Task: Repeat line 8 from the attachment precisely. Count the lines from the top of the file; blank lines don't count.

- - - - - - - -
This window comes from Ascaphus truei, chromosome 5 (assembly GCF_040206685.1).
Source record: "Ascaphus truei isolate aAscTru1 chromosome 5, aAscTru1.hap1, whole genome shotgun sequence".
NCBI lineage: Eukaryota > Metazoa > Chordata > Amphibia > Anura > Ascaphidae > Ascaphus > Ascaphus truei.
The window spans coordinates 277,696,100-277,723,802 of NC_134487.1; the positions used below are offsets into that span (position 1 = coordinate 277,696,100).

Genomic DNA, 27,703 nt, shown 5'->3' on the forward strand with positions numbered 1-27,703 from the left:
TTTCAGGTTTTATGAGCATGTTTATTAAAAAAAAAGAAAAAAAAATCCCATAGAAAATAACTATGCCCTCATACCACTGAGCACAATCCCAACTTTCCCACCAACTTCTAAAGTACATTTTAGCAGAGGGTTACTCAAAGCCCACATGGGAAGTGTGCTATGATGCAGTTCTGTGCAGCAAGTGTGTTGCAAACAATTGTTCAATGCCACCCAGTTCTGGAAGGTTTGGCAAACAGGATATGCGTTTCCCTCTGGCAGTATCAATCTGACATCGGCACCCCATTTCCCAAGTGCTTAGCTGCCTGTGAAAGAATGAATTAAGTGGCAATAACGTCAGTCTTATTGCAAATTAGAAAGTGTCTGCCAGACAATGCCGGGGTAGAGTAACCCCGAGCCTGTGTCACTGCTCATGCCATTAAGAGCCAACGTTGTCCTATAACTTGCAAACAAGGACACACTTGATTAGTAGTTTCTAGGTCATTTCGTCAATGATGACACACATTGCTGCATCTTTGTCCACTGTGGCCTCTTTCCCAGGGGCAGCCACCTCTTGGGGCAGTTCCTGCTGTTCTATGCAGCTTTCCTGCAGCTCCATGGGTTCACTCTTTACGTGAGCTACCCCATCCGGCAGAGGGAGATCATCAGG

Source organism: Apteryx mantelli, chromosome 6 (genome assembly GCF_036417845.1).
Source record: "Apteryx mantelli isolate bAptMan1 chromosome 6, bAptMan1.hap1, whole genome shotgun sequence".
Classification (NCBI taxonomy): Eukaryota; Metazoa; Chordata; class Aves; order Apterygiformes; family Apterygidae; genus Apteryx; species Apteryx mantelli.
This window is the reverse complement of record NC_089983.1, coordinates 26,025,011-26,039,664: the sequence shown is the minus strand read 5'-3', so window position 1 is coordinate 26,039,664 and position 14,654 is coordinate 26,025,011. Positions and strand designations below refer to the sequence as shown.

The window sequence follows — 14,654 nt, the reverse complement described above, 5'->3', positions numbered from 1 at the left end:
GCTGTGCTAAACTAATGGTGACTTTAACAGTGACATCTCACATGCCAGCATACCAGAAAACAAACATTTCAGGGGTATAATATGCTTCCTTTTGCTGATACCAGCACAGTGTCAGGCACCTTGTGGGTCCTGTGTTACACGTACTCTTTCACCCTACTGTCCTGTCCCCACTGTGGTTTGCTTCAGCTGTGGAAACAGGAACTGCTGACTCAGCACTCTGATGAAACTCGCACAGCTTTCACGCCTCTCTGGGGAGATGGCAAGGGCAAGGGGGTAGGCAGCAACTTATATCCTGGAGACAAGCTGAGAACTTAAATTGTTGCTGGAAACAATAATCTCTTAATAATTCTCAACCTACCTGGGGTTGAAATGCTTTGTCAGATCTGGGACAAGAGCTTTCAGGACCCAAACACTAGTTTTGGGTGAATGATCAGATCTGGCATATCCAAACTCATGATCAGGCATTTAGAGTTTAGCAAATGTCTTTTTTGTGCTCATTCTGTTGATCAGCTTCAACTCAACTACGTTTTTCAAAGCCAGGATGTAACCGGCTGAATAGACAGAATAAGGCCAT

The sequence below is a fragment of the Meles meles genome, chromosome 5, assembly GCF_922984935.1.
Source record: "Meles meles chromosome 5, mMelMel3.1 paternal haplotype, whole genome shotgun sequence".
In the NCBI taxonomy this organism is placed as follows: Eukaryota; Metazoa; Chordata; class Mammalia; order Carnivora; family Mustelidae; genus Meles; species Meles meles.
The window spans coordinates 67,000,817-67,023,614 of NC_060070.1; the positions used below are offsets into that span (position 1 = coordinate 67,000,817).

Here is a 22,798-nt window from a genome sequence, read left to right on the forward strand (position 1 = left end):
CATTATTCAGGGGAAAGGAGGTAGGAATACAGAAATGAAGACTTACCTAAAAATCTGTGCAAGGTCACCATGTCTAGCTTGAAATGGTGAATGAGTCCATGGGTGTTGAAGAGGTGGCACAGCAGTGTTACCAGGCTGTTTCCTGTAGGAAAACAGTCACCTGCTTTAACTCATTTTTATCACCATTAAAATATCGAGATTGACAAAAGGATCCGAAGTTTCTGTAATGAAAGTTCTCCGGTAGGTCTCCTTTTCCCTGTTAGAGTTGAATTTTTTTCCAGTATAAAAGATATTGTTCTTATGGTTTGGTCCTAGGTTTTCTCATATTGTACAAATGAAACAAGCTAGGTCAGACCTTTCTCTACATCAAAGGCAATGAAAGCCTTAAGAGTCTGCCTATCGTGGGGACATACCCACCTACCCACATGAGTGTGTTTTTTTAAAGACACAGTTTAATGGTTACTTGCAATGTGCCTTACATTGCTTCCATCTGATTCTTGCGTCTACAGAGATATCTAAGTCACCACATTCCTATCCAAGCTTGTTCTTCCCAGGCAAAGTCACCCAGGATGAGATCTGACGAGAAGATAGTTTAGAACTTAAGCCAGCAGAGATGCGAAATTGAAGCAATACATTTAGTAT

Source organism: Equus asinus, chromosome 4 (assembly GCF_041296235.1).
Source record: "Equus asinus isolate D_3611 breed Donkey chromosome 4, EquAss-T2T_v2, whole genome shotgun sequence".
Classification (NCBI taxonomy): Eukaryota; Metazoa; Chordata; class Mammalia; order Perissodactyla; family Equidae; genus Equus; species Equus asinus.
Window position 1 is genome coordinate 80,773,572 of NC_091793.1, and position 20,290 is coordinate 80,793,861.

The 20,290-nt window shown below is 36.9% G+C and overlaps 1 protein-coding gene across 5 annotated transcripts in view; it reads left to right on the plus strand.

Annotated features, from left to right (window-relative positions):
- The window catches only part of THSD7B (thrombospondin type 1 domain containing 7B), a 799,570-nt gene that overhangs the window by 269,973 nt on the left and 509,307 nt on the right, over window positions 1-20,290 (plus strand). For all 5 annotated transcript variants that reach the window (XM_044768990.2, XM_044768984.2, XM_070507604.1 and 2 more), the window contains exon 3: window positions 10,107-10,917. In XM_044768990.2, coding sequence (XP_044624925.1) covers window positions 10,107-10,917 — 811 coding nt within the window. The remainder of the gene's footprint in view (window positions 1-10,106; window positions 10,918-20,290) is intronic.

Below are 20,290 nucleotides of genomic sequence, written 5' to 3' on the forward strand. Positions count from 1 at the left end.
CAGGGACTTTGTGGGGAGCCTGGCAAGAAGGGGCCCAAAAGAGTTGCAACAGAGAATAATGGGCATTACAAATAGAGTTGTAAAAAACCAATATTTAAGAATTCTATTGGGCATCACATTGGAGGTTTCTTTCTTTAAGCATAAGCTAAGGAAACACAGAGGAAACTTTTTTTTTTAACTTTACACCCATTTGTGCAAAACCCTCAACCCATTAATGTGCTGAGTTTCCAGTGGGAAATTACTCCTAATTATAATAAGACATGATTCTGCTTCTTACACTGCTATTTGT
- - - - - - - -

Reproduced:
Source record: "Apteryx mantelli isolate bAptMan1 chromosome 6, bAptMan1.hap1, whole genome shotgun sequence".